The success of an organization is based upon the talent management in today’s competitive market place. The talent management strategies are designed to enhance the productivity of the workplace by developing the improved processes for attracting, development, utilization and retention of skilled people which matches with the current and upcoming business needs. And as it is widely accepted that human resources add value to the organization, the most suitable way to attain competitive advantage for the organization is to keep human resource as a strategic business partner in such a way that it improves the business performance.
  • 12. Talent contd..
    Star performers are considered a key asset of any organization and therefore attract special concentration. Finding these star performers is not the only issue; a bigger problem is actually what to do with them (Cohn et al; 2008). In talent management terminology, this is often referred to as talent positioning that highlights the right talent at right time on right place with the required competencies and inspiration at all levels and locations of the organization.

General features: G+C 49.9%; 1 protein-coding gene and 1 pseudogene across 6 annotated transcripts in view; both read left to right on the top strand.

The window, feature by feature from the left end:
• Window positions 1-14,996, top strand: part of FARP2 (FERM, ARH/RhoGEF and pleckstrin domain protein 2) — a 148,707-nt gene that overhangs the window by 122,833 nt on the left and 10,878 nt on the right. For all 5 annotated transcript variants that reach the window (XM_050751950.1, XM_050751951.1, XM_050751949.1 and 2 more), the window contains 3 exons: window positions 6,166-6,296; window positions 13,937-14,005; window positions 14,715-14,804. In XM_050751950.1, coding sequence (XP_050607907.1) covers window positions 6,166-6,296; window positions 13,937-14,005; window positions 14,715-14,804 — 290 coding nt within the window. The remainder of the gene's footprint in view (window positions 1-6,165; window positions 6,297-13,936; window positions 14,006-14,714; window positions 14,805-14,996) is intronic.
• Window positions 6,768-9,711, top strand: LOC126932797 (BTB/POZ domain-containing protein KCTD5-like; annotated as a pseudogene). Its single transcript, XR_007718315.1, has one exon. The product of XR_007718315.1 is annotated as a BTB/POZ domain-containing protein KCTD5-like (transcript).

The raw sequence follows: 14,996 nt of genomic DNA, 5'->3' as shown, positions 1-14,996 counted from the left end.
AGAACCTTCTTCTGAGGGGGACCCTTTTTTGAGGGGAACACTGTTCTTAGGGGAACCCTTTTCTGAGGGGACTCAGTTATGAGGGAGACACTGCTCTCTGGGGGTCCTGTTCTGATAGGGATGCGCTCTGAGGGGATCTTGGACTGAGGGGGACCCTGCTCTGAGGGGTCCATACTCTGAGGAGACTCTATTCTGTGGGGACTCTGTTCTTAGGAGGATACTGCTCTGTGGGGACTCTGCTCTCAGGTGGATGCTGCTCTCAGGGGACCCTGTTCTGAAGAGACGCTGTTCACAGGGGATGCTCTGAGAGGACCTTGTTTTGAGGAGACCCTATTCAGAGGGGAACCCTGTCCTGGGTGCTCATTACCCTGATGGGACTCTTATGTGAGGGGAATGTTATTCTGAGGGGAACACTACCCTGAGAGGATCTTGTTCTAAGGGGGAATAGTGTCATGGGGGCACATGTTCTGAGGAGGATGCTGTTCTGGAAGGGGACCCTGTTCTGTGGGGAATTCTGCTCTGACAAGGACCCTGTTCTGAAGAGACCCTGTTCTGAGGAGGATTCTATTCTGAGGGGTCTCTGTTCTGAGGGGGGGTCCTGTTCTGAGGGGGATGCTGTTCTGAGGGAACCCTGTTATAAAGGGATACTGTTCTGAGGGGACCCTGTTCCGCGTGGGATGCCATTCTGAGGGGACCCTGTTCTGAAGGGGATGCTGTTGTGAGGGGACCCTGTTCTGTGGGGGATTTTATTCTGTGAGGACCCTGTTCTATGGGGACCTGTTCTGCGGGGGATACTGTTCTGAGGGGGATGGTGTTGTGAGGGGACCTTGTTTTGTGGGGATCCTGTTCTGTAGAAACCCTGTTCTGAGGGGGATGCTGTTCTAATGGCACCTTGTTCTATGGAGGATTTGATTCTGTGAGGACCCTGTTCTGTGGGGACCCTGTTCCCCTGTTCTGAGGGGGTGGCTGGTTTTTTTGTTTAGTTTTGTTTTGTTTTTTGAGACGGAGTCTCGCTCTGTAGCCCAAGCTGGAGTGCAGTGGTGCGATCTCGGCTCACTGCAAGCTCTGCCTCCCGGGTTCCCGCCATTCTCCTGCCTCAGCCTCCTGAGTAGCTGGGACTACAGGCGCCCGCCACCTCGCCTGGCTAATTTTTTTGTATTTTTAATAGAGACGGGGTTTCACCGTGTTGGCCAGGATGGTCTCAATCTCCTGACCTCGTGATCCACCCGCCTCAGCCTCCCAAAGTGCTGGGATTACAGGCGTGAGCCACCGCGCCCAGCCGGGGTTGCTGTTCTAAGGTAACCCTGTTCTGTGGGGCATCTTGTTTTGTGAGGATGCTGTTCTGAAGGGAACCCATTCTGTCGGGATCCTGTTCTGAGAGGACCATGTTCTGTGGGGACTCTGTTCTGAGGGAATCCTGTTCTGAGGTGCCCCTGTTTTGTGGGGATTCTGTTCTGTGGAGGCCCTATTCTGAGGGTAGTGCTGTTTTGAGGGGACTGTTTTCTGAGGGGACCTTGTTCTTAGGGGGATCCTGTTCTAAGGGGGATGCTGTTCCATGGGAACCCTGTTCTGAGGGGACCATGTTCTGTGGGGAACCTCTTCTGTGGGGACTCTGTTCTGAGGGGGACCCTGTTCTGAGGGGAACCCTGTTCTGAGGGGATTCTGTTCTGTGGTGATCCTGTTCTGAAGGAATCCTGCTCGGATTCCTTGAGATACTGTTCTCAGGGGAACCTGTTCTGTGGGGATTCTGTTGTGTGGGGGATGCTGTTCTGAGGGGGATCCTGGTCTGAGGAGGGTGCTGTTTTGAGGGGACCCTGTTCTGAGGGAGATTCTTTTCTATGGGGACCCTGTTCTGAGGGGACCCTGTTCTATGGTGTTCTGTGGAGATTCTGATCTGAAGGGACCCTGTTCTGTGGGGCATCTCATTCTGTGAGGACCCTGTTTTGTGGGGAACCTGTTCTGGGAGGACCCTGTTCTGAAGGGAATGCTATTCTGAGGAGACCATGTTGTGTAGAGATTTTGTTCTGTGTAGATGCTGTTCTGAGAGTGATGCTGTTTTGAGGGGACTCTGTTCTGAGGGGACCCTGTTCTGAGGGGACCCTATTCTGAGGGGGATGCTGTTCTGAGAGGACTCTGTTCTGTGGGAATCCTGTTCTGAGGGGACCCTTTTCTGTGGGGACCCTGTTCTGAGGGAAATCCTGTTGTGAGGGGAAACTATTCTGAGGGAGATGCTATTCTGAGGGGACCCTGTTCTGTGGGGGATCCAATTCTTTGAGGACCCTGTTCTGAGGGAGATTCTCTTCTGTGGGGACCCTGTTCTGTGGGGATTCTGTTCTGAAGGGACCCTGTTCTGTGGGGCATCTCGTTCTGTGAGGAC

Organizations need to know what kinds of talent they need in order to achieve their goals. For example what are the knowledge and skills employees need based on their business outcomes? But they also need to know the needs and expectations of their employees. What will engage and motivate employees? What will attract them to the organizations? What will keep them there?
  • 13. Engagement
    Employee engagement is the level of commitment and involvement an employee has towards their organization and its values. An engaged employee is aware of business context, and works with colleagues to improve performance within the job for the benefit of the organization. It is a positive attitude held by employees towards the organization and its values (Vazirani, 2007).
     
     
    Many organizations realize that maximum productivity does not come from just a “satisfied” or “happy” employee. They know that the most productive and loyal employee is known as an engaged employee. Such an employee:
    • Is intellectually and emotionally bound with the organization
    • 14. Gives 100 percent
    • 15. Is committed to live by its values.